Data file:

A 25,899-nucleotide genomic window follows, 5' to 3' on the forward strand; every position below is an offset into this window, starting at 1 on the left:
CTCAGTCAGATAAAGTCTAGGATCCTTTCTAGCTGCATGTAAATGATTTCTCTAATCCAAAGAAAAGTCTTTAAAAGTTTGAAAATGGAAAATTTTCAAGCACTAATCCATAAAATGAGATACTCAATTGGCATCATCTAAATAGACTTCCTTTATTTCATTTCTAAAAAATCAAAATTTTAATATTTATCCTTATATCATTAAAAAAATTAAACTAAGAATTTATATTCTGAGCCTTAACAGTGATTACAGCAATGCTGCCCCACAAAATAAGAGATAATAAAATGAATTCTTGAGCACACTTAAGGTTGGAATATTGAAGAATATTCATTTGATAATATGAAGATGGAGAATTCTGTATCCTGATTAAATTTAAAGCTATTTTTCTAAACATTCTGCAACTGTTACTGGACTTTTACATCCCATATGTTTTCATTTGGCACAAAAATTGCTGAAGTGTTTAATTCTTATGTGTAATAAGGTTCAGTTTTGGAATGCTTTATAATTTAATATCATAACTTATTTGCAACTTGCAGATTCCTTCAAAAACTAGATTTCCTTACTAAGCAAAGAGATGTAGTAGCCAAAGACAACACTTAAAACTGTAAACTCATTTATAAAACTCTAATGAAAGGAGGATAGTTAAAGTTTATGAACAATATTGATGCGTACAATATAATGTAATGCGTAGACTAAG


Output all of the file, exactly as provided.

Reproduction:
A 25,899-nucleotide genomic window follows, 5' to 3' on the forward strand; every position below is an offset into this window, starting at 1 on the left:
CTCAGTCAGATAAAGTCTAGGATCCTTTCTAGCTGCATGTAAATGATTTCTCTAATCCAAAGAAAAGTCTTTAAAAGTTTGAAAATGGAAAATTTTCAAGCACTAATCCATAAAATGAGATACTCAATTGGCATCATCTAAATAGACTTCCTTTATTTCATTTCTAAAAAATCAAAATTTTAATATTTATCCTTATATCATTAAAAAAATTAAACTAAGAATTTATATTCTGAGCCTTAACAGTGATTACAGCAATGCTGCCCCACAAAATAAGAGATAATAAAATGAATTCTTGAGCACACTTAAGGTTGGAATATTGAAGAATATTCATTTGATAATATGAAGATGGAGAATTCTGTATCCTGATTAAATTTAAAGCTATTTTTCTAAACATTCTGCAACTGTTACTGGACTTTTACATCCCATATGTTTTCATTTGGCACAAAAATTGCTGAAGTGTTTAATTCTTATGTGTAATAAGGTTCAGTTTTGGAATGCTTTATAATTTAATATCATAACTTATTTGCAACTTGCAGATTCCTTCAAAAACTAGATTTCCTTACTAAGCAAAGAGATGTAGTAGCCAAAGACAACACTTAAAACTGTAAACTCATTTATAAAACTCTAATGAAAGGAGGATAGTTAAAGTTTATGAACAATATTGATGCGTACAATATAATGTAATGCGTAGACTAAG